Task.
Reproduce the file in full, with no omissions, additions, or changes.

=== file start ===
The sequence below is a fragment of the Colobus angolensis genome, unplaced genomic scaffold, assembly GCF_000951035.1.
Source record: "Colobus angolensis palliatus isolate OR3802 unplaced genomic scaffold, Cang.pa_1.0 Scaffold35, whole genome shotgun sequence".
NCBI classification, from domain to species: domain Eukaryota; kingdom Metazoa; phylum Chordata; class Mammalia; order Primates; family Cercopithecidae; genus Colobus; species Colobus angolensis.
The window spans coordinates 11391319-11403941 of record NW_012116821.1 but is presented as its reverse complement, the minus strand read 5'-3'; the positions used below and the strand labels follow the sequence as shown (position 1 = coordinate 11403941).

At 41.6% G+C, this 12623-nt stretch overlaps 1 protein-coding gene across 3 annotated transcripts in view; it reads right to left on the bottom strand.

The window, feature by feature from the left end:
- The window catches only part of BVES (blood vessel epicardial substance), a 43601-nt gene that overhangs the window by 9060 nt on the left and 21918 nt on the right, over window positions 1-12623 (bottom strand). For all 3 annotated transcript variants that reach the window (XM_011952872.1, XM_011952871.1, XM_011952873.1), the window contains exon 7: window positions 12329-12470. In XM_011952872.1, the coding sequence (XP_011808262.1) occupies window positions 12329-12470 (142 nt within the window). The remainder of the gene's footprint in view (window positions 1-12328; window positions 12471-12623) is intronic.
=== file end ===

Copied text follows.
The sequence below is a fragment of the Colobus angolensis genome, unplaced genomic scaffold, assembly GCF_000951035.1.
Source record: "Colobus angolensis palliatus isolate OR3802 unplaced genomic scaffold, Cang.pa_1.0 Scaffold35, whole genome shotgun sequence".
NCBI classification, from domain to species: domain Eukaryota; kingdom Metazoa; phylum Chordata; class Mammalia; order Primates; family Cercopithecidae; genus Colobus; species Colobus angolensis.
The window spans coordinates 11391319-11403941 of record NW_012116821.1 but is presented as its reverse complement, the minus strand read 5'-3'; the positions used below and the strand labels follow the sequence as shown (position 1 = coordinate 11403941).

At 41.6% G+C, this 12623-nt stretch overlaps 1 protein-coding gene across 3 annotated transcripts in view; it reads right to left on the bottom strand.

The window, feature by feature from the left end:
- The window catches only part of BVES (blood vessel epicardial substance), a 43601-nt gene that overhangs the window by 9060 nt on the left and 21918 nt on the right, over window positions 1-12623 (bottom strand). For all 3 annotated transcript variants that reach the window (XM_011952872.1, XM_011952871.1, XM_011952873.1), the window contains exon 7: window positions 12329-12470. In XM_011952872.1, the coding sequence (XP_011808262.1) occupies window positions 12329-12470 (142 nt within the window). The remainder of the gene's footprint in view (window positions 1-12328; window positions 12471-12623) is intronic.